Site features included 2 dichotomous variables: site type (urban versus rural; rural category included suburban and rural sites) as defined by site managers and site size (large vs small = 0), based on senior average daily attendance, including those not in the HEP. We defined small size as 65 or less participants and large size as more than 65 participants.
Replication Structures and Processes
We asked respondents about methods of client recruitment, presence of program champions, percentage of primary care practitioner (PCP) referrals, health mentor program availability, and client follow-up processes. For program champion presence, we asked whether there was onsite presence of someone other than those conducting the program, who believed strongly in the program and promoted it to clients and other health personnel. To find out about recruitment, we asked about specific methods including mailings to community centers and to providers, public services announcements, community presentations, and so forth. For client follow-up processes, we asked whether clients were followed up to remind them about their appointments via phone or mail.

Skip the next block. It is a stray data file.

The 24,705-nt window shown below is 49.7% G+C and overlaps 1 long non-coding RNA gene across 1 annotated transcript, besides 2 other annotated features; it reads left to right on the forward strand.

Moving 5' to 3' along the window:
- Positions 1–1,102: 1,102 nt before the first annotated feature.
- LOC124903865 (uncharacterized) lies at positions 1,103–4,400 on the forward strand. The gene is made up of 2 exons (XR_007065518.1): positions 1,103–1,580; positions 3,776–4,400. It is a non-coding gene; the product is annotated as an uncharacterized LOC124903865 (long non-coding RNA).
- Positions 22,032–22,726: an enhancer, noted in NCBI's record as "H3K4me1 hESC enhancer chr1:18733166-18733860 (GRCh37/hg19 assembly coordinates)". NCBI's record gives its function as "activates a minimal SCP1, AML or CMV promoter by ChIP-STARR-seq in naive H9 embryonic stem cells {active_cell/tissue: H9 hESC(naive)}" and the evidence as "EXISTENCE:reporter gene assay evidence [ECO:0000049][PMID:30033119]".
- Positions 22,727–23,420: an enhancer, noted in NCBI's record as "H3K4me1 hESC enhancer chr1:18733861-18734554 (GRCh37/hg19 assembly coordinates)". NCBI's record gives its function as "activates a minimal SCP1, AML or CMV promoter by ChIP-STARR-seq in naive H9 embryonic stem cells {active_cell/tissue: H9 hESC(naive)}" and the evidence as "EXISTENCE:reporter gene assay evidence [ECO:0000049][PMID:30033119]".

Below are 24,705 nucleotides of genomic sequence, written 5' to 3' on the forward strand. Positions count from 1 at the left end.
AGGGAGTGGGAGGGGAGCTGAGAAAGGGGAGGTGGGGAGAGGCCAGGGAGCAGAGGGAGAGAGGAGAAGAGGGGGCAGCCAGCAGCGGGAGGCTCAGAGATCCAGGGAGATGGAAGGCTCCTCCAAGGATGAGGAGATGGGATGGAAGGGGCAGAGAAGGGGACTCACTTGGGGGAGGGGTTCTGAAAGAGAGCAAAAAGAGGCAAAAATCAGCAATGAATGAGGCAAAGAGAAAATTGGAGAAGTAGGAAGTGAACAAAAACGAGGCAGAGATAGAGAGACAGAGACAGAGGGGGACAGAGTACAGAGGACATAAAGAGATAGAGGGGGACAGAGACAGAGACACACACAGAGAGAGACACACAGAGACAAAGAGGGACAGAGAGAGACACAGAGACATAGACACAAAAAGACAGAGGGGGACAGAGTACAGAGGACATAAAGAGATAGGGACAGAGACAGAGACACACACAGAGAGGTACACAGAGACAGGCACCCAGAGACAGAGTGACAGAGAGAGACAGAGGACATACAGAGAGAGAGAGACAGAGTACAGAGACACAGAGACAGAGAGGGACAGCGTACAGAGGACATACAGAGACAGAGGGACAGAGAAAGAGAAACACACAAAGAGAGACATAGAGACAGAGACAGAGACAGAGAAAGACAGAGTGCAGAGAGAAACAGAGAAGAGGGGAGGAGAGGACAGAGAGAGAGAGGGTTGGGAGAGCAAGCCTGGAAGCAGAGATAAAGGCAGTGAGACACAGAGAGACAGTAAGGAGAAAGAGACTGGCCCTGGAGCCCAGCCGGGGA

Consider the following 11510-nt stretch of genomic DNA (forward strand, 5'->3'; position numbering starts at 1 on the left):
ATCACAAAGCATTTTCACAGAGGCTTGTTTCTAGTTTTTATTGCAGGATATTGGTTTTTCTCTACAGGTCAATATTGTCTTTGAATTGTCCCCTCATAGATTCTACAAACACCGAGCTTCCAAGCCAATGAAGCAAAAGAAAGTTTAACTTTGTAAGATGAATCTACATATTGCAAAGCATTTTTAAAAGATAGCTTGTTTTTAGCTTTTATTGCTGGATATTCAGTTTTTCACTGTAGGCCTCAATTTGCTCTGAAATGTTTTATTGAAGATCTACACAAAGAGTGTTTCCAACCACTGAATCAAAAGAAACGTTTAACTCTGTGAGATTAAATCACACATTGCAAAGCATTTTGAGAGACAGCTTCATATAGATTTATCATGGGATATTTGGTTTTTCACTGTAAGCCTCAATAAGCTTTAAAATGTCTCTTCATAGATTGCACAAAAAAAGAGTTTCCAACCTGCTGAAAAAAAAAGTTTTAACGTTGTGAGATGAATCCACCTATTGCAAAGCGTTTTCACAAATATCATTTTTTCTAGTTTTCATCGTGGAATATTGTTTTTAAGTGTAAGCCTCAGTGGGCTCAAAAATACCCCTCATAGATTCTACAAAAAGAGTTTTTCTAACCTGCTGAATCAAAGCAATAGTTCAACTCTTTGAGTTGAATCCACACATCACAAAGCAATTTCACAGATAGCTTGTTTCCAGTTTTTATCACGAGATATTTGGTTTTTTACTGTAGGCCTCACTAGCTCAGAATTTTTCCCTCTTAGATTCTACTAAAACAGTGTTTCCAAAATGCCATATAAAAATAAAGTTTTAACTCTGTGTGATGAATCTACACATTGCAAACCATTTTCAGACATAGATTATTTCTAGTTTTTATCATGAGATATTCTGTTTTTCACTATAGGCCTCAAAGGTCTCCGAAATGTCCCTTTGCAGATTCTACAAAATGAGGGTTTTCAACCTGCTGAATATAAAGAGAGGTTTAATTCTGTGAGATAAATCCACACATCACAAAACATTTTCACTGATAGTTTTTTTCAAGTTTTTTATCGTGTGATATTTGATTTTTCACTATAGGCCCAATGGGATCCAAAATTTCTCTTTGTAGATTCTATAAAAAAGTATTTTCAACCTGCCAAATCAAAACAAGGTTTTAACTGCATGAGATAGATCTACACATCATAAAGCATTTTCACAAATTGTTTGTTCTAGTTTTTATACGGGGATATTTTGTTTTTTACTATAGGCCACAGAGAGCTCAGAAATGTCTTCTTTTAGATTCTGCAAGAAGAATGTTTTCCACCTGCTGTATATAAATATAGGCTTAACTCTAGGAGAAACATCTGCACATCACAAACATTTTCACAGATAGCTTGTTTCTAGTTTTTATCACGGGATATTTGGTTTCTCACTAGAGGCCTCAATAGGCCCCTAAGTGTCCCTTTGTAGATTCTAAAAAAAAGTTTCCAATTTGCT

We obtained information on the functional outcomes changes from the original trial,3 and used the secondary database to determine functional changes for the replication. We used correlation coefficients between independent variables to test for multicollinearity. We conducted descriptive analyses of demographic and health status variables, tests of normality, and bivariate analyses using χ2 tests or logistic regressions to test independent variable and functional outcome association for the replication. We analyzed associations between baseline self-efficacy and ADL status at 12 months using multivariate models, and between baseline self-efficacy and exercise stage status at 12 months using logistic models. Self-efficacy for one behavior may not predict self-efficacy for another task.17 Therefore, we used the full version of this scale as well as the exercise self-efficacy subscale as independent variables in 2 separate models.